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As much as two strong oxen

Could plough from morn till night;
And they made a molten image,

And set it up on high,
And there it stands unto this day

To witness if I lie.


550 It stands in the Comitium,

Plain for all folk to see;
Horatius in his harness,

Halting upon one knee:
And underneath is written,

In letters all of gold,
How valiantly he kept the bridge

In the brave days of old.


And still his name sounds stirring

Unto the men of Rome,
560 As the trumpet-blast that cries to them

To charge the Volscian home;
And wives still


to Juno
For boys with hearts as bold
As his who kept the bridge so well

In the brave days of old,


And in the nights of winter,

When the cold north-winds blow,
And the long howling of the wolves

Is heard amidst the snow;

550. The Comitium was that part of the Forum which served as the meeting-place of the Roman patricians.

870 When round the lonely cottage

Roars loud the tempest's din,
And the good logs of Algidus

Roar louder yet within ;


When the oldest cask is opened,

And the largest lamp is lit;
When the chestnuts glow in the embers,

And the kid turns on the spit;
When young and old in circle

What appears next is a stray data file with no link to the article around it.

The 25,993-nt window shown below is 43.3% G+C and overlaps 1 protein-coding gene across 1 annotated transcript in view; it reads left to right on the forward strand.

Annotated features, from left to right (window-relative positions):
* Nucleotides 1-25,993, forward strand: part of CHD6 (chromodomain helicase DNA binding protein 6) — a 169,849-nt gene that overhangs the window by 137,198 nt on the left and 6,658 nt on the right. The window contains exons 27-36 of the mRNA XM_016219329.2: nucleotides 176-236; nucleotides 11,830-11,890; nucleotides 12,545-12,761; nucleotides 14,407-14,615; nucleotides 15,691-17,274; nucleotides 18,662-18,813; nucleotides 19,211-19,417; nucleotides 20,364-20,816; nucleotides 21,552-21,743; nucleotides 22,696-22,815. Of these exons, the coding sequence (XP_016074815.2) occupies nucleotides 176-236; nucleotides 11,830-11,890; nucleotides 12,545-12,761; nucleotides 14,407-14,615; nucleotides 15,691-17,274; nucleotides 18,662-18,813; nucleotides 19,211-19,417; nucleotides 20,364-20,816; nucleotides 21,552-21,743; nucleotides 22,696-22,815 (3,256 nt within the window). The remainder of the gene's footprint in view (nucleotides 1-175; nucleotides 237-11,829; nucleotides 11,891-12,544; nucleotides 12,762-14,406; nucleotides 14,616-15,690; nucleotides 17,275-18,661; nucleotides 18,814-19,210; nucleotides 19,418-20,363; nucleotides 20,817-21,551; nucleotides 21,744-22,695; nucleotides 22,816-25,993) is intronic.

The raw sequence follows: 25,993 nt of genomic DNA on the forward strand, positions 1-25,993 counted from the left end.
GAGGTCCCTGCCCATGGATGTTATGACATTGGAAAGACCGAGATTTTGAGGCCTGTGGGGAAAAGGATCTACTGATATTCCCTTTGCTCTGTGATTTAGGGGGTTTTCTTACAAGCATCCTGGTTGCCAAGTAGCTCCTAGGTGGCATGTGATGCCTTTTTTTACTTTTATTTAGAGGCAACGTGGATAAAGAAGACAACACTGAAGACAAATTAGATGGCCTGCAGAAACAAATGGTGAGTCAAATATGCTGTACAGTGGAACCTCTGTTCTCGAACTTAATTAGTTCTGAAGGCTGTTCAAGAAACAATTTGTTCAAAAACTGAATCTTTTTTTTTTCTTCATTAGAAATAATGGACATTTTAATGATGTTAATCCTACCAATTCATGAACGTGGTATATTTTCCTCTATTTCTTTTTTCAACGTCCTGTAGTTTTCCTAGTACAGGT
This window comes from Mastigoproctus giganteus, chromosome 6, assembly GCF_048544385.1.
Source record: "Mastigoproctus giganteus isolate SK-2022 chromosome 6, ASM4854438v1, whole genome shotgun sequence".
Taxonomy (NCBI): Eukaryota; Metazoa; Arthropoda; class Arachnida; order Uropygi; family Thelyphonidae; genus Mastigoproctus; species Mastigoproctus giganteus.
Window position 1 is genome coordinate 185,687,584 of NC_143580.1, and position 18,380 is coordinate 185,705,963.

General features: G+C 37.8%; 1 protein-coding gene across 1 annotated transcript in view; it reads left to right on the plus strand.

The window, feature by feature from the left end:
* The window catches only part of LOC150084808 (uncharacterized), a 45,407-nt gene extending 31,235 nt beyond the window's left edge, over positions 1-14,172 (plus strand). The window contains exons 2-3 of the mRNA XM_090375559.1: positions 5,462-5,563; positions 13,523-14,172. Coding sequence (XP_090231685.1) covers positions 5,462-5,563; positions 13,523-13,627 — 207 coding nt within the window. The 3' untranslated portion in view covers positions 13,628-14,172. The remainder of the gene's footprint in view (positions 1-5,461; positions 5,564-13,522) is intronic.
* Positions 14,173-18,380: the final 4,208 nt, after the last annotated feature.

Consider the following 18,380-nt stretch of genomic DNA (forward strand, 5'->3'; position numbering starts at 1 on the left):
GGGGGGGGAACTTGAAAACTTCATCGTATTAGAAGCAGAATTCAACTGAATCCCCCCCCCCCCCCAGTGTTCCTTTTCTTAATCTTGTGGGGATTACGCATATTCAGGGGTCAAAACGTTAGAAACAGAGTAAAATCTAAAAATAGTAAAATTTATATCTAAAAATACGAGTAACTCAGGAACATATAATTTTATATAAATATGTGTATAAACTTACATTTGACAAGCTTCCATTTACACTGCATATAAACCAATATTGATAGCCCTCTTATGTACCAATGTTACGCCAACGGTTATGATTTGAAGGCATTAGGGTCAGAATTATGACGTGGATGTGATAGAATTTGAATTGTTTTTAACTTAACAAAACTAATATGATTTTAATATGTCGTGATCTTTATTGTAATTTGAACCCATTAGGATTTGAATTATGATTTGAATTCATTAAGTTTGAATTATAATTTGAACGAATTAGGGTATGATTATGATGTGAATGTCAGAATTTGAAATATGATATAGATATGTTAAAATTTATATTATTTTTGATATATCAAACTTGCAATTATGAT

Around the firebrands close;
580 When the girls are weaving baskets,

And the lads are shaping bows;


When the goodman mends his armor,

And trims his helmet's plume ;
When the goodwife's shuttle merrily

Goes flashing through the loom,
With weeping and with laughter

Still is the story told,
How well Horatius kept the bridge

In the brave days of old. 573. The Romans brought some of their firewood from the hill of Algidus, about a dozen miles to the southeast of the DR. JOHN BROWN.



It happens now and then that a man writes some one story, or sketch, or poem, which goes straight to the heart of people. Though he may produce many other things, he is known peculiarly by this one ; and it often happens that he is not a professional author, but it may be a lawyer, or a schoolmaster, a minister, or a doctor, who has written the one notable thing out of some particular experience. Thus, at any rate, it was with Dr. John Brown, a Scottish physician, who one day told the story of Rab and his Friends, and thereupon became as famous among English-speaking people as he was loved and honored in his own town of Edinburgh.

He was born September 22, 1810, and has himself told, in one of the tenderest tributes of a son to his father, something of his own childhood in the Scottish manse at Biggar, and more of that father, who was minister of the parish. Brought up in religious ways, he retained through life a simple faith, blended with an exquisite charity for men and women, children and animals, which was seen in his helpful work as a physician and surgeon, in his friendships, -for many both great and obscure people called him friend, and in his regard for dogs and other animals. “Once, when driving," writes a friend, “he suddenly stopped in the middle of a sentence, and looked out eagerly at the back of the carriage. “Is it some one you know?' I asked. “No,' he said, “it's a dog I don't know.' . . . He

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